The interaction of endotoxins with TLR (Toll-like receptor)/CD14/MD2 receptor complexes and a variety of TRP (transient receptor potential) ion channels can activate a broad spectrum of cells which can be a source of significant variability of the experimental background. Protein reagents produced by ABB contain very low levels of endotoxin and are suitable for most in vitro and in vivo studies.
1. What is endotoxin
Endotoxin was considered to be a toxin retained inside the bacterial cell as in contrast to the exotoxin that is released into the surroundings by live bacteria. Although subsequent work showed that endotoxin can be released by live bacteria as well. Today endotoxin is commonly used as a synonym for lipopolysaccharides (LPS). LPS is the major component of the outer membrane of Gram-negative bacteria. Gram-negative bacteria do not retain crystal violet as they carry a thin cell wall which is made of a single layer of peptidoglycan surrounded by the outer membrane which invariably contains LPS. During Gram-negative sepsis, endotoxin binds to host macrophages and induces release of pro-inflammatory cytokines and excessive inflammation can lead to multiple organ failure and death.
2. Biochemical nature of endotoxin
LPS on the outer membrane of Gram-negative bacteria is made of three parts: the O-antigen, the core oligosaccharide and the lipid A. LPS is well known for being highly thermostable.
The O-antigen also called O polysaccharide is a repetitive glycan polymer comprised the outermost domain of the LPS. Variation in the exact sugar content of the O-antigen accounts for multiple serotypes. Together with Lipid A (see below) O-antigen contributes the virulence of Gram-negative bacteria.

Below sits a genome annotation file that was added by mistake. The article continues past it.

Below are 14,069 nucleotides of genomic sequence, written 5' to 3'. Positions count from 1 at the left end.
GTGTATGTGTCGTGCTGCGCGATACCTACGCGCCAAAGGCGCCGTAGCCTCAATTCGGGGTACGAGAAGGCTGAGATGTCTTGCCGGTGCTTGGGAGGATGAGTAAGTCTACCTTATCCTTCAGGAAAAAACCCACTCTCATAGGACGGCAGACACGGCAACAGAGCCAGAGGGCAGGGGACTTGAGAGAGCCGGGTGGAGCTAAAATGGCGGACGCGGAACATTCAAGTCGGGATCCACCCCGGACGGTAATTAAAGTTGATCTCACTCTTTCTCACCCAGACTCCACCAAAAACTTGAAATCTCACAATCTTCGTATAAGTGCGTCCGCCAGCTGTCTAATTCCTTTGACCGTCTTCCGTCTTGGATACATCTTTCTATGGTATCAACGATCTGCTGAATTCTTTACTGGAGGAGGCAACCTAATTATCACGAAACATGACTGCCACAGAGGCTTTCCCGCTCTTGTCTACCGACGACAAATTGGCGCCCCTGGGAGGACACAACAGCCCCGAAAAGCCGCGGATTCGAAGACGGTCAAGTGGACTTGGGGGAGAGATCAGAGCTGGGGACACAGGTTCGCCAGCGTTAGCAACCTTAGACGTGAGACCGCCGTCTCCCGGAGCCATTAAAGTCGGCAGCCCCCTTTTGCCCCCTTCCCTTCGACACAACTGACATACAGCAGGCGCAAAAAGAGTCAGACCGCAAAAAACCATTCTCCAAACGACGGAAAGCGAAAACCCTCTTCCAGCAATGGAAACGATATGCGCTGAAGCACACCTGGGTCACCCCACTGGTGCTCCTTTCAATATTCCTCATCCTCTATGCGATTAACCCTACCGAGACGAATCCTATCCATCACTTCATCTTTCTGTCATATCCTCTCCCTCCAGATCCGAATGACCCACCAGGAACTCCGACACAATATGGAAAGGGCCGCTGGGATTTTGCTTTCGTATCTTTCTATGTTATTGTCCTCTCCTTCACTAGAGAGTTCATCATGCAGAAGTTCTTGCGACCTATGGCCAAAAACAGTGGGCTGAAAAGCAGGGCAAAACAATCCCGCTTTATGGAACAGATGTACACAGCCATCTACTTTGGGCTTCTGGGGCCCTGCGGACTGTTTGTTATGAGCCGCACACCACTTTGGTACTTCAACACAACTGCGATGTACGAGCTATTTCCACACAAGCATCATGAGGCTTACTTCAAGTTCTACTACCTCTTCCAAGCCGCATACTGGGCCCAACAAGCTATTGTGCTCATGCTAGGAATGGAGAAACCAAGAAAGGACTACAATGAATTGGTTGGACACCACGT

The core oligosaccharide contains sugars such as heptose and Keto-deoxyoctulosonate (also known as KDO). In addition, the LPS core may also contain non-carbohydrate components such as phosphate, amino acids, and ethanolamine substitutes.
Lipid A is a phosphorylated glucosamine disaccharide decorated with multiple fatty acid chains. The fatty acids provide the hydrophobic anchors to the bacterial membrane and facilitate the rest of the LPS projects outward from the cell surface. While Lipid is quite conserved in general, its subtle structural variations among Gram-negative bacteria nonetheless determine the ultimate immune response of the infected host.